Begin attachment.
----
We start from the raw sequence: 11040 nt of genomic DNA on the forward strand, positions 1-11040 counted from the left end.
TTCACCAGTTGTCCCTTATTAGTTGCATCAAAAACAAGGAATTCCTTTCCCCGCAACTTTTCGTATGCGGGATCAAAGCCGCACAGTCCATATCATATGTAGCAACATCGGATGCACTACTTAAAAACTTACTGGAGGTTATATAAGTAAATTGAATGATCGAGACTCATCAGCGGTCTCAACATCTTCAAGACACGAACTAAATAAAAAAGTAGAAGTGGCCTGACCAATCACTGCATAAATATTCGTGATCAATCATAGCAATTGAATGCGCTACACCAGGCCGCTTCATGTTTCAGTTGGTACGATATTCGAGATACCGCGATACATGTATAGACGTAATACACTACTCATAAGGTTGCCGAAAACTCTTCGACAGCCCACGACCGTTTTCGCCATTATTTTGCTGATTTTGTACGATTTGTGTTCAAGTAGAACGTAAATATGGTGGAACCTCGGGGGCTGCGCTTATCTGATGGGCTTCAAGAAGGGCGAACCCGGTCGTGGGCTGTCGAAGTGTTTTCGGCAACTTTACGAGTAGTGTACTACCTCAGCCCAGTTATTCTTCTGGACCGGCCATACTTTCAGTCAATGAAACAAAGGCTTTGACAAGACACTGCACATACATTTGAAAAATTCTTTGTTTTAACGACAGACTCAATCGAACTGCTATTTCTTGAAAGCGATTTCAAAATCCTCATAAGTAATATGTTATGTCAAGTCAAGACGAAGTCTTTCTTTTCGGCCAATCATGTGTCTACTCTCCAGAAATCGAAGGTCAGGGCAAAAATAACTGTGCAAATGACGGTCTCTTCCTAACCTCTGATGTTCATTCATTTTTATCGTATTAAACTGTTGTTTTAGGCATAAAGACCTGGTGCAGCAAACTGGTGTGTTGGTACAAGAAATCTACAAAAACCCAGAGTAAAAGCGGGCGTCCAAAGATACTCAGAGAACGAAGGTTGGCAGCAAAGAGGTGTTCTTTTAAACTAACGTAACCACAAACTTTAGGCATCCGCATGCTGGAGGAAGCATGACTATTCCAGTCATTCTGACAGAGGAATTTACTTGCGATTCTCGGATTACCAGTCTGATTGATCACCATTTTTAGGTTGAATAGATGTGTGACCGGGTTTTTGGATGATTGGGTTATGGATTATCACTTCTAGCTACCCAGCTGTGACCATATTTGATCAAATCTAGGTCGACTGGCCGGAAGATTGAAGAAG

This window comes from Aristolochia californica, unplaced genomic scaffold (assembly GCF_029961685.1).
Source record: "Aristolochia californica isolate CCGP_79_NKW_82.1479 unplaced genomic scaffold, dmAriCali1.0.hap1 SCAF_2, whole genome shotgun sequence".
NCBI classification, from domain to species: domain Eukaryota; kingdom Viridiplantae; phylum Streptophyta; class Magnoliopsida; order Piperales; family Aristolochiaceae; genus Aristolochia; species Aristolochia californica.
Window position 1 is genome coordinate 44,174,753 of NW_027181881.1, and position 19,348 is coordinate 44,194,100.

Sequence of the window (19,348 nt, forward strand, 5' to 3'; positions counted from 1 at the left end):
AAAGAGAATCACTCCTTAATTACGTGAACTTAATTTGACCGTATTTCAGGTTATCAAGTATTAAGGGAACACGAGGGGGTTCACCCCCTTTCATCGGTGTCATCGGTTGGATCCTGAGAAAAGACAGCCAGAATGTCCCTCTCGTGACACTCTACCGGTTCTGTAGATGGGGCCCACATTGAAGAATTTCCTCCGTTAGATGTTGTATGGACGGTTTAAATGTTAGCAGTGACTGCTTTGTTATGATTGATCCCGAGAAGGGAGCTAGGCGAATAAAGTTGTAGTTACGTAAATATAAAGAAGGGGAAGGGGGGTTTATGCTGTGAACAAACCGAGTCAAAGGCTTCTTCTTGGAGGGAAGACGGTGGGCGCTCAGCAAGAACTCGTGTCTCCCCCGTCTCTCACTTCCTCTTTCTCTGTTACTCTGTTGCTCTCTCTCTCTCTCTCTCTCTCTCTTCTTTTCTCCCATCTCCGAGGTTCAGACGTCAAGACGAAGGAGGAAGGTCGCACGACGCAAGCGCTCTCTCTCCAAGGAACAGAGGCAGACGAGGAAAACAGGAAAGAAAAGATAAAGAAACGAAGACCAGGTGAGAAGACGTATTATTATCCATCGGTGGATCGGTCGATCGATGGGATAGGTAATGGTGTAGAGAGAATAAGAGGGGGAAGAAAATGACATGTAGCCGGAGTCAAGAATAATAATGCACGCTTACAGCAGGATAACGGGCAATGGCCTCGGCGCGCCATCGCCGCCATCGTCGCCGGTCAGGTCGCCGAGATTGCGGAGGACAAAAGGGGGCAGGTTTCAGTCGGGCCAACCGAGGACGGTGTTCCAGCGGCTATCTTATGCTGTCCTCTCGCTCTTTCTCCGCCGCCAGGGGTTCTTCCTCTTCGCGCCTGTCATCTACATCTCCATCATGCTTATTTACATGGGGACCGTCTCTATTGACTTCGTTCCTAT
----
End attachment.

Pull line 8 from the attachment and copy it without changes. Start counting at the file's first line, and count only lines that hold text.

AAAGAGAATCACTCCTTAATTACGTGAACTTAATTTGACCGTATTTCAGGTTATCAAGTATTAAGGGAACACGAGGGGGTTCACCCCCTTTCATCGGTGTCATCGGTTGGATCCTGAGAAAAGACAGCCAGAATGTCCCTCTCGTGACACTCTACCGGTTCTGTAGATGGGGCCCACATTGAAGAATTTCCTCCGTTAGATGTTGTATGGACGGTTTAAATGTTAGCAGTGACTGCTTTGTTATGATTGATCCCGAGAAGGGAGCTAGGCGAATAAAGTTGTAGTTACGTAAATATAAAGAAGGGGAAGGGGGGTTTATGCTGTGAACAAACCGAGTCAAAGGCTTCTTCTTGGAGGGAAGACGGTGGGCGCTCAGCAAGAACTCGTGTCTCCCCCGTCTCTCACTTCCTCTTTCTCTGTTACTCTGTTGCTCTCTCTCTCTCTCTCTCTCTCTCTTCTTTTCTCCCATCTCCGAGGTTCAGACGTCAAGACGAAGGAGGAAGGTCGCACGACGCAAGCGCTCTCTCTCCAAGGAACAGAGGCAGACGAGGAAAACAGGAAAGAAAAGATAAAGAAACGAAGACCAGGTGAGAAGACGTATTATTATCCATCGGTGGATCGGTCGATCGATGGGATAGGTAATGGTGTAGAGAGAATAAGAGGGGGAAGAAAATGACATGTAGCCGGAGTCAAGAATAATAATGCACGCTTACAGCAGGATAACGGGCAATGGCCTCGGCGCGCCATCGCCGCCATCGTCGCCGGTCAGGTCGCCGAGATTGCGGAGGACAAAAGGGGGCAGGTTTCAGTCGGGCCAACCGAGGACGGTGTTCCAGCGGCTATCTTATGCTGTCCTCTCGCTCTTTCTCCGCCGCCAGGGGTTCTTCCTCTTCGCGCCTGTCATCTACATCTCCATCATGCTTATTTACATGGGGACCGTCTCTATTGACTTCGTTCCTAT